Imagine you’re George Clooney. Take a moment to admire your grooming and wit. Okay, now imagine someone walks up to you and asks, “What’s your name?” You say, “I’m George Clooney.” Or maybe you say, “I’m the Clooninator!” You don’t say “I’m George of George Clooney Sells Movies Blog” and you certainly don’t say, “I’m Clooney Weight Loss Plan”. So while spam is technically meat, it ain’t anywhere near Primal. Please nickname yourself something your friends would call you.

  1. I have been making my own flour by pulsing coconut in the food processor. Works pretty well and i know what i am getting (unlike buying it in the bag). It is grrrrrrrrreat for baking but work of warning… it is very VERY dry, so plan accordingly.

    The SoG

    Son of Grok wrote on March 27th, 2009
    • I was wondering if I could make my own coconut flour. Is it as simple as just putting it into the processor? do you use plain shreded coconut? Is it cheaper per pound doing it this way?


      Sidra wrote on April 15th, 2010
    • Is there any substitute for all the eggs needed in recipes that use coconut flour? Any other liquid or thickener?

      MM4Math wrote on September 6th, 2010
      • Instead of the eggs you can use “Ener-G Egg Replacer” or to stay simpler, just grind up some flax seeds (or you can buy flax meal already ground) and use them. Mix about 1 tablespoon of flax meal with 2 tablespoons of water and let them stand for 15 to 20 minutes to thicken to replace 1 egg. We have a vegan bakery so we are always converting recipes. The Egg replacer is quicker, but sometimes we like the simplicity and additional nutrients of the flax seeds.

        Steve wrote on November 1st, 2010
        • I was also going to suggest flax meal and water. I use this all the time. I make my own flax meal by grinding flax seeds in a coffee grinder. Very easy!

          Leah wrote on November 24th, 2010
        • I thought flax does not keep to well this way?

          tcseacliff wrote on July 16th, 2012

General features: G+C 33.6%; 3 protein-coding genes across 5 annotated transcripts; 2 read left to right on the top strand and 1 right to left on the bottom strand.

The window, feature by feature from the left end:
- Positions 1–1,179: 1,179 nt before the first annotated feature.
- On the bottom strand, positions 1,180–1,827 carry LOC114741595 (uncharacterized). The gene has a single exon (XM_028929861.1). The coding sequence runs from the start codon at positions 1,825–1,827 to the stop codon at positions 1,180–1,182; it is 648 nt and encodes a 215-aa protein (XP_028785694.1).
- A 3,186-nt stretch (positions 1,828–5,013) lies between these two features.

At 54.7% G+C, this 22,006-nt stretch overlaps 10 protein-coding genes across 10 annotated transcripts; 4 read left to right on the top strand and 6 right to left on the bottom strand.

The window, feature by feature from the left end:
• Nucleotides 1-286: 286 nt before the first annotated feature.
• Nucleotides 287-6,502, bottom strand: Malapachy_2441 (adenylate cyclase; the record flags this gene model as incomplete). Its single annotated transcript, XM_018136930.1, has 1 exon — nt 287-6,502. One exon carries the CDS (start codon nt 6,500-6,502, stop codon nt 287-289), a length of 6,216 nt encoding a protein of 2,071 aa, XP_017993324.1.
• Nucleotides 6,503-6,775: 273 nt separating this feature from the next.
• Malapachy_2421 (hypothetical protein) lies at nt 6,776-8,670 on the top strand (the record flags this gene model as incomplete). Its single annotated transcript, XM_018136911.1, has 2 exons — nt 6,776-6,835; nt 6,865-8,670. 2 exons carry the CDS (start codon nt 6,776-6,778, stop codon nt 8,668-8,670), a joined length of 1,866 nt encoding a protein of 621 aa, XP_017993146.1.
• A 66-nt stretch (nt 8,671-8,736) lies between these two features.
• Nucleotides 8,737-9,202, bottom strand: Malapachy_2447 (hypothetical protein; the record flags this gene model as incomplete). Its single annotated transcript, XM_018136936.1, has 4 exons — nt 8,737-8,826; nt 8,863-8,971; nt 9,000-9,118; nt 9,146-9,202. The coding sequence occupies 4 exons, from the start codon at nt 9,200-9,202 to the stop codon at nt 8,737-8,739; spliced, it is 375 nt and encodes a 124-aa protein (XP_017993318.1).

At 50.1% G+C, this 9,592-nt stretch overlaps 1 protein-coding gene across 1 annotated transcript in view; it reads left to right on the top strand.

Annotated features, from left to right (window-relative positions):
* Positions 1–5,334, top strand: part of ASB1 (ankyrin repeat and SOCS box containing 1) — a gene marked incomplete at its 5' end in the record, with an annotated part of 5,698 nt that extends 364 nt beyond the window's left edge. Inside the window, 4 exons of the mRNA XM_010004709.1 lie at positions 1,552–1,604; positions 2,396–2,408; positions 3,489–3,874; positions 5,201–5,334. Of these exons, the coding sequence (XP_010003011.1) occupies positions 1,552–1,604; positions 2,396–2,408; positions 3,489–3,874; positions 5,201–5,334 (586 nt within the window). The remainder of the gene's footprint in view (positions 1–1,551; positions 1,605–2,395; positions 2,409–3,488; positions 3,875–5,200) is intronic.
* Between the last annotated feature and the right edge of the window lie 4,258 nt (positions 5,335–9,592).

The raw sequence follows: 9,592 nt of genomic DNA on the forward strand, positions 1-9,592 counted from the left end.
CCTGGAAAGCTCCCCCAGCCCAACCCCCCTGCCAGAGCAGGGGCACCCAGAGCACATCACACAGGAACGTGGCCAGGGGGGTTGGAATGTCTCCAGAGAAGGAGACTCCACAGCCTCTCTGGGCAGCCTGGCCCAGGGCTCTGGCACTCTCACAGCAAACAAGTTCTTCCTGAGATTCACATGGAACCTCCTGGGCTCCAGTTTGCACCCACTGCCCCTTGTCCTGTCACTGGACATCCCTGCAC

• I think gelled chia seeds would be good, but I’m not sure what the conversion would be.

        Jen wrote on January 18th, 2012
        • Gelled chia seeds conversion is: 1 tbl. chia seeds + 3 tbl. hot water & let stand 5 min. = 1 egg

          Karen wrote on November 30th, 2012
      • I use 1 cup of egg beaters (essentially they are egg whites only) in place of the 4 eggs :)

        Cassie Heinz wrote on June 10th, 2013
    • Yes! I just tried the bread recipe and it was way way too dry. It came out crumbly, and when I tasted it, I felt like I had eaten a brick! I’m NOT a fan of coconut flour.

      If I want bread, I make this recipe:
      1/8 c. ground nuts (pecans or almond meal is good)
      1 egg
      1/2 tsp baking powder
      Mix together, pour in bread-sized glass/ceramic dish, and microwave for ~2-3 minutes.

      Grace wrote on July 4th, 2014
  2. I’d never even heard of using coconut flour. Thanks for the ideas. They all sound tasty!


    Adam Steer - Better Is Better wrote on March 27th, 2009
  3. Definitely trying the chicken… i’m worried my love for bread might surface slightly if i try the coconut bread or pancakes.

    Jane wrote on March 27th, 2009
  4. Coconut shrimp or chicken, i love this idea, i’ve just got to try it, sounds awesome!!

    Donna wrote on March 27th, 2009
  5. I just posted a recipe for a primal gfcf coconut flour cake with coconut oil frosting.

    Shannon wrote on March 27th, 2009
  6. On a related note, coconut flakes + curry powder = deliciousness. I’ve also taken to using arrow root as a thickener recently, just make sure you wash your pans soon after cooking. That stuff turns to cement.

    McFlurry wrote on March 27th, 2009
  7. Thanks for covering this topic! I’ve been experimenting with coconut flour for a few months now and I love its soft, rich texture. Recipes almost always need more liquid to compensate for the dryness of the flour.

    from the Healthy Eating, Naturally blog

    Emily wrote on March 27th, 2009
    • Really you find coconut makes your food dry? What is your secret lol every time I use coconut flour my recipes turn out supper soggy. Any recommendations would be wonderful.

      Kim wrote on January 2nd, 2014
  8. Lots of coconut flour recipes at the Simply Coconut website:

    Jennifer wrote on March 27th, 2009
  9. This looks excellent, I have some organic coconut flour so I will try this recipe. Thanks you :)

    Michelle wrote on March 27th, 2009